Professor Stephen J. Toope is Director of the Munk School of Global Affairs. Before joining the Munk School in January 2015, Professor Toope was President of the University of British Columbia from 2006 to 2014. He represented Western Europe and North America on the UN Working Group on Enforced or Involuntary Disappearances from 2002-2007. He continues to conduct research on many aspects of international law and is currently working on issues of continuity and change in international law, and the origins of international obligation in international society. Before joining UBC, Toope was President of the Pierre Elliott Trudeau Foundation, and Dean of Law at McGill. A Canadian citizen, Professor Toope earned his PhD from Trinity College, Cambridge, his degrees in common law (LLB) and civil law (BCL) with honours from McGill University, and graduated magna cum laude with his AB in History and Literature from Harvard University
Acclaimed Canadian stage and screen actor RH Thomson, was awarded in 2015 the very prestigious Governor General's Performing Arts Award for Lifetime Artistic Achievement, and last year, was the recipient of the 2014 ACTRA Toronto Award of Excellence. He was made a Member of the Order of Canada in 2010 and was awarded an Honorary Doctorate from the University of Toronto, Trinity College. Recently, Mr. Thomson directed The Crucible at Theatre Calgary and filmed guest star roles in the Showcase series King, the CBC series Republic of Doyle and Cracked and starred opposite Toni Collette and Michael Sheen in Dennis Lee's feature film Jesus Henry Christ.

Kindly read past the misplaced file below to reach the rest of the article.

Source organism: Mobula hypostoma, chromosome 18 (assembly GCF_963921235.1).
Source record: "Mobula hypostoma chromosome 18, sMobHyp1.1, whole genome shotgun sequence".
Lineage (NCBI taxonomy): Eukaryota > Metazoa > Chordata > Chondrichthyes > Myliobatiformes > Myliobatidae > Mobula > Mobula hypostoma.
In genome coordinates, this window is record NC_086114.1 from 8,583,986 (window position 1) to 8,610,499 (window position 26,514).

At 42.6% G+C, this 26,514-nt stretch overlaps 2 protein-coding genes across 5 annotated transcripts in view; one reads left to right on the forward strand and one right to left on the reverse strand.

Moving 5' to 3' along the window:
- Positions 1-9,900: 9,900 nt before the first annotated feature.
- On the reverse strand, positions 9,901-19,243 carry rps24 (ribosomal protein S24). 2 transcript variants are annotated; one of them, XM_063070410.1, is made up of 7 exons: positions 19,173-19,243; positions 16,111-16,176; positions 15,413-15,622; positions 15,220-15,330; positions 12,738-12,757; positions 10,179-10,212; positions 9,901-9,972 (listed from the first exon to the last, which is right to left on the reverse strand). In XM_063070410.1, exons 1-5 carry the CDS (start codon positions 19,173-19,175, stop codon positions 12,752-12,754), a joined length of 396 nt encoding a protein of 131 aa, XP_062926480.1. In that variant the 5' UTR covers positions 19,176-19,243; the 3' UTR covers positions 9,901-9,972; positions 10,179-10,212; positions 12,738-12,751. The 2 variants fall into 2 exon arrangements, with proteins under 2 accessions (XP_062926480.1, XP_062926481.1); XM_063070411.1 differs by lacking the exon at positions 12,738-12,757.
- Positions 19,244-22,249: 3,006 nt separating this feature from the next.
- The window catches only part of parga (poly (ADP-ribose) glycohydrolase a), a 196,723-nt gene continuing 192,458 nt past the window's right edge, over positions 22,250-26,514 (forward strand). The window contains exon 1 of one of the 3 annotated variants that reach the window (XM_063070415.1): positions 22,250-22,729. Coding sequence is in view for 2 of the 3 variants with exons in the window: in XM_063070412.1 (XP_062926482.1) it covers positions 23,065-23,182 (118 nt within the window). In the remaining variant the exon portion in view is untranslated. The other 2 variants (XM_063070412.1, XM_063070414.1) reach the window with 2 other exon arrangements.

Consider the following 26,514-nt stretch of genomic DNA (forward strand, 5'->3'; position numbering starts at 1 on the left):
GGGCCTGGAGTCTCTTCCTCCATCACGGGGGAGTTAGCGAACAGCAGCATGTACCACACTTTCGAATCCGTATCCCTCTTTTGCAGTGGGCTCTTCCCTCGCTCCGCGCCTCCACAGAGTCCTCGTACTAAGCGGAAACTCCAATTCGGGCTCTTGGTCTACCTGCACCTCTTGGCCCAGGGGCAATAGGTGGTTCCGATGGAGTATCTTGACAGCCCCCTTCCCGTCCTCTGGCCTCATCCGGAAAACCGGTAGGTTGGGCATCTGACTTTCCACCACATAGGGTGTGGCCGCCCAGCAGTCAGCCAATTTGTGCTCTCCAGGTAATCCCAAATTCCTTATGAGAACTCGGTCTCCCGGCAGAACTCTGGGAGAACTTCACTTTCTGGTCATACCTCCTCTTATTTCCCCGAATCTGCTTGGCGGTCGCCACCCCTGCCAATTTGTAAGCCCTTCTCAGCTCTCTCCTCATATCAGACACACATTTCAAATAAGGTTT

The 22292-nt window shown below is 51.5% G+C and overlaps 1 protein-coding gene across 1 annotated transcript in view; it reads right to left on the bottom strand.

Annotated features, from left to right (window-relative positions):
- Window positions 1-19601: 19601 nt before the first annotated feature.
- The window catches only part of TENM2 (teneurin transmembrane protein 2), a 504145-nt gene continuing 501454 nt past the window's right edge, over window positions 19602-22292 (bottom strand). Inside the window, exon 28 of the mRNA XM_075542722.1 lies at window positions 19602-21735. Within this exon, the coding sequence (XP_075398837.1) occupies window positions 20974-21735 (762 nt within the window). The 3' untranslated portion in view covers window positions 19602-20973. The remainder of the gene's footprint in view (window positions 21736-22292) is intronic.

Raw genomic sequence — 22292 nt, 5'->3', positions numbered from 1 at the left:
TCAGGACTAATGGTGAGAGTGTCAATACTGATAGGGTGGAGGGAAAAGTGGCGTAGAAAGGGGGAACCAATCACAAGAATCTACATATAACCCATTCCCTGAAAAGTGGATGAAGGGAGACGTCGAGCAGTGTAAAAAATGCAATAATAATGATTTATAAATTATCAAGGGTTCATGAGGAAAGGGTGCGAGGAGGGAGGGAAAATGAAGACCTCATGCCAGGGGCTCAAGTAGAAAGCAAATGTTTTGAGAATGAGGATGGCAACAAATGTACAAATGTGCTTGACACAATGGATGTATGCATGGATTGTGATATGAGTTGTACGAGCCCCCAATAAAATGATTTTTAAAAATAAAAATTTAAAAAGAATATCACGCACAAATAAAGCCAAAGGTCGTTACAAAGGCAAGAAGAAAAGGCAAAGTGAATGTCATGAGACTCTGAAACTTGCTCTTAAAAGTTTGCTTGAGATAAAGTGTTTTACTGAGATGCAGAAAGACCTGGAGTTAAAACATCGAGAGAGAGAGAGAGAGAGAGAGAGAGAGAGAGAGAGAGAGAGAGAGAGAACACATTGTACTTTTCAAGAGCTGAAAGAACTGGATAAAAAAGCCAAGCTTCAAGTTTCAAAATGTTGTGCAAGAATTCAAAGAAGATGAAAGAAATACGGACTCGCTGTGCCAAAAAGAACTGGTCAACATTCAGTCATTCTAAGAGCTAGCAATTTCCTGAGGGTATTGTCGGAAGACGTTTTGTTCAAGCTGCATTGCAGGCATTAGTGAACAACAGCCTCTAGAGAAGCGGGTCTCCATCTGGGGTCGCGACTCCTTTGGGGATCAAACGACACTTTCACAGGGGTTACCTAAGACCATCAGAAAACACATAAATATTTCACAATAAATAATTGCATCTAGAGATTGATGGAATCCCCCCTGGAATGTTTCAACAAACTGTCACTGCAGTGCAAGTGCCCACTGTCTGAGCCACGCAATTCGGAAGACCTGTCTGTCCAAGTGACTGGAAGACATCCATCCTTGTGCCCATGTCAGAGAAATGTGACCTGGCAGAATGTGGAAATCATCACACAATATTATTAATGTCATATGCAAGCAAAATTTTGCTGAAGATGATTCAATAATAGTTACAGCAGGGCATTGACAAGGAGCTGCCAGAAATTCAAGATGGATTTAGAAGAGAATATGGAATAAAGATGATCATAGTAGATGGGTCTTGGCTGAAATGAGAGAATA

Suggested Reading List:
From The Honourable Louise Arbour:
Madame Justice Louise Arbour, War Crimes and the Culture of Peace, University of Toronto Press, 2002.
(The Senator Keith Davey Lecture at Victoria University at the University of Toronto was delivered in January 2001.)
Gary Jonathan Bass, Stay the Hand of Vengeance: The Politics of War Crimes Tribunals, Princeton University Press, Paperback edition, 2002.
Amin Maalouf, Les Identités Meurtrières, Editions Grasset & Fasquelle, 1998.
Amin Maalouf, In the Name of Identity: Violence and the Need to Belong, Penguin Books, 2003. (Translated from the French by Barbara Bray.)
From Elly Vandenberg:
Daron Acemoglu and James Robinson, Why Nations Fail: The Origins of Power, Prosperity and Poverty, Random House, 2012
Séverine Autesserre, Peaceland: Conflict Resolution and the Everyday Politics of International Intervention, Cambridge University Press, 2014
Lisa Shirch, The Little Book of Strategic Peacebuilding, Good Books, 2004
Desmond Tutu and Mpho Tutu, The Book of Forgiving, Harper Collins, 2014
From Catherine Dauvergne:
Catherine Dauvergne, The New Politics of Immigration and the End of Settler Societies, (2016 Cambridge)
Catherine Dauvergne, Making People Illegal: What Globalization Means to Migration and Law, Cambridge, 2008.
Daniel Kanstroom, Deportation Nation: Outsiders in American History, Harvard University Press 2010.
Doug Saunders, The Myth of the Muslim Tide, Knopf Canada , 2012.
The Munk School of Global Affairs at the University of Toronto brings together the best minds to advance the latest thinking on global issues. Its mission is to integrate research on global affairs with teaching and public education.